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This article is about the sea animal. For other uses of "squid", see Squid (disambiguation).

Juvenile cephalopod from plankton
Scientific classification

The squid is a marine mollusc of the class Cephalopoda, subclass Coleoidea, order Teuthida, of which there are two major suborders, Myopsina and Oegopsina (including the giant squids like Architeuthis dux). Teuthida is the largest of the cephalopod orders, edging out the octopuses (order Octopoda) for total number of species, with 298 classified into 28 families.

The order Teuthida is a member of the superorder Decapodiformes (literally "ten legged"). Two other orders of decapodiform cephaopods are also called squid, although they are taxonomically disctinct from Teuthida and differ recognizably in their gross anatomical features. They are the single species Ram's Horn Squid (order Spirulida) and the bobtail squids of order Sepiolida. There is also one squid species grouped within the octopodiform ("eight legged") superclass: the Vampire Squid.

Like all cephalopods, squids are distinguished by having a distinct head, bilateral symmetry and tentacles with suckers; squid, like cuttlefish, have eight arms and two tentacles arranged in pairs. They also have chromatophores imbedded in their skin and the ability to expel ink if threatened. Being coleoids means that their bony structure is internalized (in the octopus it is nonexistent); in squid there is a single flat bone plate buried within the soft tissue structure. They have a specialized foot called the siphon, or hyponome, that enables them to move by expelling water under pressure. Squid are the most skilled of the coleoids at this form of motion. The mouth of the squid is beak-like and made of chitin, and contains the radula (the rough tongue common to all molluscs).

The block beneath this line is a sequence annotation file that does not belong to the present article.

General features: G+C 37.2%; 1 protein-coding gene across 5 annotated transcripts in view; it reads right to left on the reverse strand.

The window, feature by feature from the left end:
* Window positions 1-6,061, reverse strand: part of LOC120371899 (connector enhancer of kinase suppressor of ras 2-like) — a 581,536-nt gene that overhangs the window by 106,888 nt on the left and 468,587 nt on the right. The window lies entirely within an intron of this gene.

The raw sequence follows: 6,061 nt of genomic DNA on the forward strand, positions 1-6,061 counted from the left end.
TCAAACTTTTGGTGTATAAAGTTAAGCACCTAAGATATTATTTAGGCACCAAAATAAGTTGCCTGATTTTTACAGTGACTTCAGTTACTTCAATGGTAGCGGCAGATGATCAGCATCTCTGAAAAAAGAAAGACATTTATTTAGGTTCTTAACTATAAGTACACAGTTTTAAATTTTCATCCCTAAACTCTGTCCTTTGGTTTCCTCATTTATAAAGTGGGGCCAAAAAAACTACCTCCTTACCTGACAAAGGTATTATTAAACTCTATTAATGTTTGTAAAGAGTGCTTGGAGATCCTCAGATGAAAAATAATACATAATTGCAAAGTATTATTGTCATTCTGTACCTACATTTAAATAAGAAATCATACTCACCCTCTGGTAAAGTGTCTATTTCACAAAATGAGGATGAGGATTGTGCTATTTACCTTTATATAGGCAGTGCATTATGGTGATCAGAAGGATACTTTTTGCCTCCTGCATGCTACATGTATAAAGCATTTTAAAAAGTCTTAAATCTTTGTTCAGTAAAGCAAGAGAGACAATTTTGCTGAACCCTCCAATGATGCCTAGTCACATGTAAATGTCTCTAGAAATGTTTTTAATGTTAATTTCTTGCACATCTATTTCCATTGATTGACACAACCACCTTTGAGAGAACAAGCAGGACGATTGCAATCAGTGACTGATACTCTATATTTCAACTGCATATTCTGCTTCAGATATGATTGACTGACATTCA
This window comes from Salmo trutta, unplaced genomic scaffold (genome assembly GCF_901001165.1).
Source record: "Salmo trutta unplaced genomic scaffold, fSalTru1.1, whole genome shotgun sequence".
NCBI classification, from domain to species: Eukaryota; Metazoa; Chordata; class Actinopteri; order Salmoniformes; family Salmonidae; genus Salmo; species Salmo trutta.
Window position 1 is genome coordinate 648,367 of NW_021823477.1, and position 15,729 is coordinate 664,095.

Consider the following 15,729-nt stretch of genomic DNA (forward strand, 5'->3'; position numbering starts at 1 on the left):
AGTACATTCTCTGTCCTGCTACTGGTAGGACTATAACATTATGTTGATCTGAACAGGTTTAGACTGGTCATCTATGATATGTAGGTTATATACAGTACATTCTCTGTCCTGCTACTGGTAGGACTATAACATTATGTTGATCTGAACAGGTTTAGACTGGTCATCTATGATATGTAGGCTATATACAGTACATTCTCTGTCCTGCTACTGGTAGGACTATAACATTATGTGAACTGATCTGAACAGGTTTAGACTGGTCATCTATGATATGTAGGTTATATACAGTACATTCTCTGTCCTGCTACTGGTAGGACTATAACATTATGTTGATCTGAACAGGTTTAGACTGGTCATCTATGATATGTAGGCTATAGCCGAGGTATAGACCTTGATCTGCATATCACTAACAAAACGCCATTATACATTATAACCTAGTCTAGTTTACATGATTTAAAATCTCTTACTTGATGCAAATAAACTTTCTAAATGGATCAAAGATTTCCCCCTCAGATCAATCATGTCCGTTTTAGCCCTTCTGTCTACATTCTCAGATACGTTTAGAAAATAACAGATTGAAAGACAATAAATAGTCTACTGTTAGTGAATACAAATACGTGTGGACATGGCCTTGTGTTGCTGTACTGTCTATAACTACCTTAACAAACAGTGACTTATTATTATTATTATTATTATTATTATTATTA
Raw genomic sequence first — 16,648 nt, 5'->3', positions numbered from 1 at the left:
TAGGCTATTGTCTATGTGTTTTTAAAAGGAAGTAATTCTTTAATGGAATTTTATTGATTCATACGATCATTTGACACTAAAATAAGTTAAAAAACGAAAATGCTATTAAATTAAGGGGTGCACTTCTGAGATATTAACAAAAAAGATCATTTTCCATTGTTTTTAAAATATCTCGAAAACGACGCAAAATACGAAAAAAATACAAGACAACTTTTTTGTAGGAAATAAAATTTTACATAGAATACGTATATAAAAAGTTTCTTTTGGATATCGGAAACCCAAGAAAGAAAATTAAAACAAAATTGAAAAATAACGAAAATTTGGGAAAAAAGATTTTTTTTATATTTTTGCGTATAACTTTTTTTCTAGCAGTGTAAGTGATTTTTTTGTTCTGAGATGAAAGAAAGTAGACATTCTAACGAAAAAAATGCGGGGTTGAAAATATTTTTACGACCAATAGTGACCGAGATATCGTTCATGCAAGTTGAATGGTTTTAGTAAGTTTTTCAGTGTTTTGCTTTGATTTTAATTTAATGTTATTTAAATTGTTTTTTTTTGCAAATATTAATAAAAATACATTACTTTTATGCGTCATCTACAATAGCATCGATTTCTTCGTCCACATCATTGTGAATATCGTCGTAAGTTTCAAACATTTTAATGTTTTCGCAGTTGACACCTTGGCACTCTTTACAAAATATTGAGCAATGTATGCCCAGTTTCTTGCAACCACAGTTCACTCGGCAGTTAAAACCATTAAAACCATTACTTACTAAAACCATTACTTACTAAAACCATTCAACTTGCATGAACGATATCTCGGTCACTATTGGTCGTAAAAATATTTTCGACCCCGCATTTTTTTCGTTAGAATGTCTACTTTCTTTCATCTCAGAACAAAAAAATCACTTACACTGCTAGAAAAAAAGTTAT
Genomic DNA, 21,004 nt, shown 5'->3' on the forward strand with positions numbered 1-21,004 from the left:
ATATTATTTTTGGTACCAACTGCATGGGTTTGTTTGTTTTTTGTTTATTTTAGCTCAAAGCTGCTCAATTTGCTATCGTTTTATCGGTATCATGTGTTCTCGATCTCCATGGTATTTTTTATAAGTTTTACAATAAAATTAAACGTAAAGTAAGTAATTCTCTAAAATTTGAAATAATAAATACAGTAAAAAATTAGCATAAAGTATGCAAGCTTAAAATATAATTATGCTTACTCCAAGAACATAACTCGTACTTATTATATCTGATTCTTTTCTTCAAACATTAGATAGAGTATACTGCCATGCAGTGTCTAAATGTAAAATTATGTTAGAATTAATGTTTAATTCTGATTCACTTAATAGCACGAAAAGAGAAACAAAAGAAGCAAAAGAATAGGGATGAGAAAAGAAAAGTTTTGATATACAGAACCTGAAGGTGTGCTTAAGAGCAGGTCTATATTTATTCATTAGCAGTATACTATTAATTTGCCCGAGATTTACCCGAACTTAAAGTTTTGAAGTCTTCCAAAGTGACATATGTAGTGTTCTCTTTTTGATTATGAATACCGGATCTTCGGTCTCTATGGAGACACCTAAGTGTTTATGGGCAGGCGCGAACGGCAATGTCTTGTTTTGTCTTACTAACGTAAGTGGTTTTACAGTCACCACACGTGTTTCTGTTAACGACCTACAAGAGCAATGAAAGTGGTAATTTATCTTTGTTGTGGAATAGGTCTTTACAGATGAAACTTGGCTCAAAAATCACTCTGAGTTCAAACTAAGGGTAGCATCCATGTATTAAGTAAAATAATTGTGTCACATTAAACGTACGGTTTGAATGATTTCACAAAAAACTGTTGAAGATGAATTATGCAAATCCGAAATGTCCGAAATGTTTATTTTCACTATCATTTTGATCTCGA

Squid have two gills and an extensive closed circulatory system with one major and two subsidiary hearts.

They are exclusively carnivorous, feeding on fish and other invertebrates. Squid usually have two elongated tentacles especially for the capture of food.

The majority of squid are no more than 60 cm in length, but the giant squid is reportedly up to 20m in length, which made it the largest invertebrate in the world, and it has the largest eyes of all. Recently, however, an even larger specimen of a poorly understood species, Mesonychoteuthis hamiltoni (the Colossal Squid) has been discovered.

Individual species of squid are found abundantly in certain areas and provide large catches for fisheries.

Squid is a popular food in many parts of the world, and finds its way into cuisines as widely separated as the Japanese and the Italian. In American fish markets and restaurants, it is usually known by the Greek plural calamari.